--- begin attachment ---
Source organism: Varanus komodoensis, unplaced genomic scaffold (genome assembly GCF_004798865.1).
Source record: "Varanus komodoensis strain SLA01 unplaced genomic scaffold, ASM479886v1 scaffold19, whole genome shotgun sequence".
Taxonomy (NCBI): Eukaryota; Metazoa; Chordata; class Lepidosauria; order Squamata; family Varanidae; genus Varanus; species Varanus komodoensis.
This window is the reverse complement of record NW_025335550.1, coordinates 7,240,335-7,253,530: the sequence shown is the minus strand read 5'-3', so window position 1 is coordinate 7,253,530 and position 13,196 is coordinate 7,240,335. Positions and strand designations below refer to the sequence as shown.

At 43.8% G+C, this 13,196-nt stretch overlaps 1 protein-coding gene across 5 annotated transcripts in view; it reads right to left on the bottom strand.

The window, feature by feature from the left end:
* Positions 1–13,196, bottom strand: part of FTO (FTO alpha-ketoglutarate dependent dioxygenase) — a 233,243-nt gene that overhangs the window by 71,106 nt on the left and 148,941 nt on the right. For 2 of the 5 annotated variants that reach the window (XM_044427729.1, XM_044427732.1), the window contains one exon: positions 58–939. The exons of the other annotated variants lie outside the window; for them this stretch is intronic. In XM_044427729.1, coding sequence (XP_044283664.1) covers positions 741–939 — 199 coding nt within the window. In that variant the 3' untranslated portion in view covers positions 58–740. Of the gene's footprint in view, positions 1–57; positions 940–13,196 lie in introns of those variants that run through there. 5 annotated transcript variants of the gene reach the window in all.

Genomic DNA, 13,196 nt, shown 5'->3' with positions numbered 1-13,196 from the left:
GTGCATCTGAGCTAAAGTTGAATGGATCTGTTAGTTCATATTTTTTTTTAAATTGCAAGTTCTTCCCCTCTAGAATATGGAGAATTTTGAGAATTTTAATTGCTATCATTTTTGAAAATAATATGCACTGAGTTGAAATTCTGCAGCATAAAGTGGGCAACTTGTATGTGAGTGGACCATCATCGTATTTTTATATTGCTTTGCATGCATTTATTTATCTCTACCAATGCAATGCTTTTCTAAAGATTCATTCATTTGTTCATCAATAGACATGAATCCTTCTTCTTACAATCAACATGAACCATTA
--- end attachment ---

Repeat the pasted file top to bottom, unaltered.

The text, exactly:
Source organism: Varanus komodoensis, unplaced genomic scaffold (genome assembly GCF_004798865.1).
Source record: "Varanus komodoensis strain SLA01 unplaced genomic scaffold, ASM479886v1 scaffold19, whole genome shotgun sequence".
Taxonomy (NCBI): Eukaryota; Metazoa; Chordata; class Lepidosauria; order Squamata; family Varanidae; genus Varanus; species Varanus komodoensis.
This window is the reverse complement of record NW_025335550.1, coordinates 7,240,335-7,253,530: the sequence shown is the minus strand read 5'-3', so window position 1 is coordinate 7,253,530 and position 13,196 is coordinate 7,240,335. Positions and strand designations below refer to the sequence as shown.

At 43.8% G+C, this 13,196-nt stretch overlaps 1 protein-coding gene across 5 annotated transcripts in view; it reads right to left on the bottom strand.

The window, feature by feature from the left end:
* Positions 1–13,196, bottom strand: part of FTO (FTO alpha-ketoglutarate dependent dioxygenase) — a 233,243-nt gene that overhangs the window by 71,106 nt on the left and 148,941 nt on the right. For 2 of the 5 annotated variants that reach the window (XM_044427729.1, XM_044427732.1), the window contains one exon: positions 58–939. The exons of the other annotated variants lie outside the window; for them this stretch is intronic. In XM_044427729.1, coding sequence (XP_044283664.1) covers positions 741–939 — 199 coding nt within the window. In that variant the 3' untranslated portion in view covers positions 58–740. Of the gene's footprint in view, positions 1–57; positions 940–13,196 lie in introns of those variants that run through there. 5 annotated transcript variants of the gene reach the window in all.

Genomic DNA, 13,196 nt, shown 5'->3' with positions numbered 1-13,196 from the left:
GTGCATCTGAGCTAAAGTTGAATGGATCTGTTAGTTCATATTTTTTTTTAAATTGCAAGTTCTTCCCCTCTAGAATATGGAGAATTTTGAGAATTTTAATTGCTATCATTTTTGAAAATAATATGCACTGAGTTGAAATTCTGCAGCATAAAGTGGGCAACTTGTATGTGAGTGGACCATCATCGTATTTTTATATTGCTTTGCATGCATTTATTTATCTCTACCAATGCAATGCTTTTCTAAAGATTCATTCATTTGTTCATCAATAGACATGAATCCTTCTTCTTACAATCAACATGAACCATTA